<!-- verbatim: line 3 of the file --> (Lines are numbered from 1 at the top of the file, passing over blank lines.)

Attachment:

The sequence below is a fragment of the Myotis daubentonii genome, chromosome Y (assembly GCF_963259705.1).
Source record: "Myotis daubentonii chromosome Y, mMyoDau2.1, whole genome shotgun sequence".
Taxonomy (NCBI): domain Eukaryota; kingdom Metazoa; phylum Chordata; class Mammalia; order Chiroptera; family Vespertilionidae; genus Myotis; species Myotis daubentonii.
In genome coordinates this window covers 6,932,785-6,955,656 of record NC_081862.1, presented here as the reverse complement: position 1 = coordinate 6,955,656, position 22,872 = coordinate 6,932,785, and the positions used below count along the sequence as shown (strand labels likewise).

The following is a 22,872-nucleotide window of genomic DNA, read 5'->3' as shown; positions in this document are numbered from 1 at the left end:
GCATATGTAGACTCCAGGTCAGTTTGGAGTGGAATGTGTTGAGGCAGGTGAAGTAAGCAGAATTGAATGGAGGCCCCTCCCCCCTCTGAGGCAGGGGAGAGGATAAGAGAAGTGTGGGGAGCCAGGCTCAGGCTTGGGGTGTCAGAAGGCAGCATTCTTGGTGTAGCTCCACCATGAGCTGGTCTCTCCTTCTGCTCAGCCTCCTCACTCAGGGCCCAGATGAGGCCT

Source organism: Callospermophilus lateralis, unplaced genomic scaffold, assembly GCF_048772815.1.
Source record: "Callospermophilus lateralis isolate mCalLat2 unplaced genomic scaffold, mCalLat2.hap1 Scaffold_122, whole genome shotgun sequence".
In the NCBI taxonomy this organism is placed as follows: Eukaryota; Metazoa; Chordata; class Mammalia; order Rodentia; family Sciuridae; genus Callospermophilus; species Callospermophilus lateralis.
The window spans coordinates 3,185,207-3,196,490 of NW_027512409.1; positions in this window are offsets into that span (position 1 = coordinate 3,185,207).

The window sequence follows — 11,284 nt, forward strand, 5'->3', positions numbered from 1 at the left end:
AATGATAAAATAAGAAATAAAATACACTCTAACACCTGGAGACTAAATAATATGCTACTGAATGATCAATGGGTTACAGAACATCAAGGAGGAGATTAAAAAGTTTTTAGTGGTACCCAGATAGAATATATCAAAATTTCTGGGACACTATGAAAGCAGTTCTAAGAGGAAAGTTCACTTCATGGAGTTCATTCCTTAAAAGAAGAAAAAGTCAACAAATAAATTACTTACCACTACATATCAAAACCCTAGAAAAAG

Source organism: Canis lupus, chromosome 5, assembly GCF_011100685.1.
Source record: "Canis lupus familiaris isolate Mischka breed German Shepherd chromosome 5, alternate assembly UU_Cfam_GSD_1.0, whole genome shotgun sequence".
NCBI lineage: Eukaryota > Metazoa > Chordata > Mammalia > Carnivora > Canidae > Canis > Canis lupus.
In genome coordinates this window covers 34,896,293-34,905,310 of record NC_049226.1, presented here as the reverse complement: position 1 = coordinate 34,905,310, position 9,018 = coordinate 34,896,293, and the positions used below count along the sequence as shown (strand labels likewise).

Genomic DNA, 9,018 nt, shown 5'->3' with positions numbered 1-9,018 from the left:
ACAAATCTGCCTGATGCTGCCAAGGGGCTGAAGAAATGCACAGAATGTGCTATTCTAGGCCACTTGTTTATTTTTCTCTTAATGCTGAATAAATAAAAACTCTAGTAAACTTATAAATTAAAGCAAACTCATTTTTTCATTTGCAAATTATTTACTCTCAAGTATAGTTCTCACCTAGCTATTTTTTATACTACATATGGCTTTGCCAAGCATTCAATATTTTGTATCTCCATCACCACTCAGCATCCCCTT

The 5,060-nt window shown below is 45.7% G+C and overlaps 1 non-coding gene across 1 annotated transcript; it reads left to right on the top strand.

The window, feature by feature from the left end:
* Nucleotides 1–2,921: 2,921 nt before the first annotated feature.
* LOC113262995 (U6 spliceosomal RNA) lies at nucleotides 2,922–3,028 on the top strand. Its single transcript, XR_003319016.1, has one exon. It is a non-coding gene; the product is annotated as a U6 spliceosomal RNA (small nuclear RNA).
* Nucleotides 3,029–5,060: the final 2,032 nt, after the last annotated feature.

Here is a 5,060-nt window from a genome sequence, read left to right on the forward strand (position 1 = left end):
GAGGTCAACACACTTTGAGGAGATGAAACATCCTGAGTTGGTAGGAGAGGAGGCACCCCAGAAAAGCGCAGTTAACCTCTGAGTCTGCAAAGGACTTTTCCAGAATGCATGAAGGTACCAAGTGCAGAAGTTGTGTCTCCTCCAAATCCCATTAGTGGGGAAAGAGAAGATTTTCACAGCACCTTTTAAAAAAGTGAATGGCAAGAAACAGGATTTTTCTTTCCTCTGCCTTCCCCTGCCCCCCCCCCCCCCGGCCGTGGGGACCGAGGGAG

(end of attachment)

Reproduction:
Taxonomy (NCBI): domain Eukaryota; kingdom Metazoa; phylum Chordata; class Mammalia; order Chiroptera; family Vespertilionidae; genus Myotis; species Myotis daubentonii.